Lately there has been a lot of controversy on-line due to comments made by autistic blogger Jonathan Mitchell, and counter comments made by people who oppose his views. Mitchell has stated that he believes autism to be a disease and a profoundly negative disability. He has advocated a cure, and is condemning in his attitude towards neurodiversity. Others who believe that autism is simply a different way of thinking rather than a disease have been quick to condemn him, accusing him of being a traitor to the autism community, and a negative influence on young people. Some people are asking if neurodiversity even exists.
But what is neurodiversity?
And what would the potential consequences of a cure for autism be? And should any one man`s personal view of an aspect of his own life really cause so much controversy? This first article will look at the concept of a cure, and what the potential consequences of this could be. And the second article in this series will examine the concept of neurodiversity itself.
Let me state that I do not want a cure for my autism, and do not want a cure to be sought. The following is hypothetical, exploring the idea of a cure for autism, and how this might impact on the autistic community.
People have been talking about a cure for autism for many years. Some believe it can be done through diet, some through electric shock “treatments”, and others believe there is not yet an effective method, but that there will be sooner or later. But does the autism community want a cure for autism? And if there was a cure, what might this mean for autistic people?
Cure for self, or cure for all?
Now here is the thing about a cure: I personally don’t feel that I would want one for reasons that will become apparent below. But I do know, as I am sure all autistic people do, how hard it can be living with autism. I see and embrace a lot of positives, but of course there are things about autism that are negative. On the one hand, if I had been born neuro-typical I would probably have a lot more personal friends than I do now, but on the other hand, I most likely wouldn’t be a writer.
But let’s imagine there is a hypothetical pill that would completely remove all traces of autism; I wouldn’t take it. Despite the negative aspects that I live with every day, I would have no desire to rid myself of autism. But I wouldn’t look down on, or insult somebody who decided to take this hypothetical pill. As long as they had the capacity to make an informed, educated decision, and a full briefing of any after effects, then I would not stand in their way. The point of this is that as long as that person didn’t turn to me, and try to force me to take the pill, we could happily co-exist.
I think when anybody talks about wanting a cure for their own autism then it is not my place to tell them that they are wrong. There is a huge difference between wanting to change something in yourself, and wanting to change it for everybody else. From what I understand Jonathan Mitchell was talking about wanting to cure his own autism, and not saying autism itself should be eradicated.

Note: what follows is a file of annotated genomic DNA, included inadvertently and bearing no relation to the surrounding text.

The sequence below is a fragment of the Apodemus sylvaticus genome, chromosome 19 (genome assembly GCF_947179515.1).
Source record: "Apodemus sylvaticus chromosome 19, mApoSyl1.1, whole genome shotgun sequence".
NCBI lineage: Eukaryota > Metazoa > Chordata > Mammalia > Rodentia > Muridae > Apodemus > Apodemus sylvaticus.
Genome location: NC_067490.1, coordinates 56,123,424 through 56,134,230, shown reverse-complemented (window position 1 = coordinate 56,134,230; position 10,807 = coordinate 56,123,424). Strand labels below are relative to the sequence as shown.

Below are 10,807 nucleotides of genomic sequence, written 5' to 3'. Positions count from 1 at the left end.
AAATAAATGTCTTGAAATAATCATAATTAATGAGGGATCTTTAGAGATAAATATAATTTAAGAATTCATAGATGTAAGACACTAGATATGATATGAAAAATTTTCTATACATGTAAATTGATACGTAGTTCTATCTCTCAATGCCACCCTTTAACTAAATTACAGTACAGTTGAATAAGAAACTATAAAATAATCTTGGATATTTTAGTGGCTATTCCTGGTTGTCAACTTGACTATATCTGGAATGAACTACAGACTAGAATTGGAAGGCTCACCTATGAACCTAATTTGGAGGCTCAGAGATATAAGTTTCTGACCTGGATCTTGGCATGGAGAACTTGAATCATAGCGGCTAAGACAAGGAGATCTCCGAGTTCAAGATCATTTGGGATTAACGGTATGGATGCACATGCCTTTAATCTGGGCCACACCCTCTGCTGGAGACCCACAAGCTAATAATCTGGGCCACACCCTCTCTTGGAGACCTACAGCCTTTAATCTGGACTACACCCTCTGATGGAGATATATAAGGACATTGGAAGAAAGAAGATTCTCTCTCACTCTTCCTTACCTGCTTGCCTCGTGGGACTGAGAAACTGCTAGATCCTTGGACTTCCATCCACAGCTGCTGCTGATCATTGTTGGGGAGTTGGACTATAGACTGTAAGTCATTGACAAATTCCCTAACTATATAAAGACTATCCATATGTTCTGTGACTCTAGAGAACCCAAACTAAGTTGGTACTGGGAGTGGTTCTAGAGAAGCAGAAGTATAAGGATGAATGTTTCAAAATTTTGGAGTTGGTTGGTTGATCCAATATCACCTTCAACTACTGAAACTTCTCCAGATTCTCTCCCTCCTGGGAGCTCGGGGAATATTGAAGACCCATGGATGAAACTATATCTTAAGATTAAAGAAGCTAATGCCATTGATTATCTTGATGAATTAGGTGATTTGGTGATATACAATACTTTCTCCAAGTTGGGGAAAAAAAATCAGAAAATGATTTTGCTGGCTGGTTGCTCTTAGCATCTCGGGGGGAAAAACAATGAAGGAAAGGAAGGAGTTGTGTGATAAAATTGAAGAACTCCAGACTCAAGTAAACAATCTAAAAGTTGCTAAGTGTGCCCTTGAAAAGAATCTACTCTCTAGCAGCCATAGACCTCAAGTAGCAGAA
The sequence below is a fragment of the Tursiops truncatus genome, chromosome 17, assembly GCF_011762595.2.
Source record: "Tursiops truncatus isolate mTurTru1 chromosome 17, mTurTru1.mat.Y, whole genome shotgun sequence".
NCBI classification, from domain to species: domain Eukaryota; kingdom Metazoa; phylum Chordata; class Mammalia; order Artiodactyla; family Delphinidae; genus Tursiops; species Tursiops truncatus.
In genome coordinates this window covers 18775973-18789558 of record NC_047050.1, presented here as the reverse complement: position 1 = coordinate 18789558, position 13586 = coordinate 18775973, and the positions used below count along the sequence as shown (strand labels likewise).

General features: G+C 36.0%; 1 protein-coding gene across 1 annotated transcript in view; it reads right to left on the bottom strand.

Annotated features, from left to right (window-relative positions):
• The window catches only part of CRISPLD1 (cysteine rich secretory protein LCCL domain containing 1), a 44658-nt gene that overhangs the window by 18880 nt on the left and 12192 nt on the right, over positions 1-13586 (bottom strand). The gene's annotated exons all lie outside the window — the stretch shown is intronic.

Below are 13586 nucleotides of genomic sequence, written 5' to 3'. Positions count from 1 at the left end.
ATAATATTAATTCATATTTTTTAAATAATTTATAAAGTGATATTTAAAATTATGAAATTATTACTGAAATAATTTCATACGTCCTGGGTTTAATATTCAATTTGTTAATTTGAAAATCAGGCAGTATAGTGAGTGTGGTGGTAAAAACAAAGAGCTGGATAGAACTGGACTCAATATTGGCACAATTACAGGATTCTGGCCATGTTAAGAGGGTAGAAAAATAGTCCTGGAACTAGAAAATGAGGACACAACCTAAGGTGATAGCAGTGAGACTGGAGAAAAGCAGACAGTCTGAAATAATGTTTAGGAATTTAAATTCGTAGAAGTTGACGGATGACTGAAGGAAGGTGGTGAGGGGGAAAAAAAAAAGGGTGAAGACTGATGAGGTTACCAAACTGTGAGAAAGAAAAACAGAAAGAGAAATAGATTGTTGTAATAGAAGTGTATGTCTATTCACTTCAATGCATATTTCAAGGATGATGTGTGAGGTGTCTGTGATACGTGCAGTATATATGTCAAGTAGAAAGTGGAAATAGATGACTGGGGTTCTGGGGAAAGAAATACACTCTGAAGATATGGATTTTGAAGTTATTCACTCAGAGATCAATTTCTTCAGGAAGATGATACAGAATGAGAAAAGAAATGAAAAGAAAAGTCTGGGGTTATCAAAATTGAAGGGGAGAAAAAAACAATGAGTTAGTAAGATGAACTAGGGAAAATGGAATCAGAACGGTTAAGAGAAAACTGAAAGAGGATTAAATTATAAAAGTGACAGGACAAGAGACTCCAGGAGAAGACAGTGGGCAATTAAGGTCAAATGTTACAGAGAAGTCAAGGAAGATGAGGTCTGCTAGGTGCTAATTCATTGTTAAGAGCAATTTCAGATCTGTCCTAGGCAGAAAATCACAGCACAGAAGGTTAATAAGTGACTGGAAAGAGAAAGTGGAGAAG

This might sound like a strange question, but actually stop and think about it for a minute. Even though some people do refer to autism as a disease, this might be perhaps wishful thinking on their part as diseases either can be cured, or have the potential to be curable. Autism is neurological. It is the way the brain works. Now how would you cure this? You are talking about changing brain activity, changing the way people feel, think and view the world. This might sound like I am attacking the very concept of a cure, but in reality I just don’t understand how it could feasibly be accomplished.
We know that brains can be manipulated to think and feel differently than they normally do; whether through drugs, or some other form of control. But this doesn’t actually cure anything. It takes nothing away. It just manipulates, and changes the brain. What would you be willing to put in to your body? How many chemicals, or how much electricity, to cure your autism?
I talked about being respectful to those who would want a cure for their own autism, and I stand by this, I just think that they have to be careful. The concept of a magic pill that could be taken, and would remove all traces of autism is obviously a fantasy. In reality when you start changing the way the brain functions you often run in to serious problems. Take ECT – some people will tell you it works, and it helped them or somebody they know. Other people can’t even remember how to write their own name after an ECT session. The reality is that there will most likely never be an injection or pill that completely changes the neurological activity in somebody`s brain permanently, from an autistic setting to a neuro-typical setting.
A so-called cure would most likely be something that dulled the autistic parts of the brain, and manipulated them in to behaving differently. This is not a cure. Using a substance to alter the way a person`s brain works isn’t healthy, and should be avoided.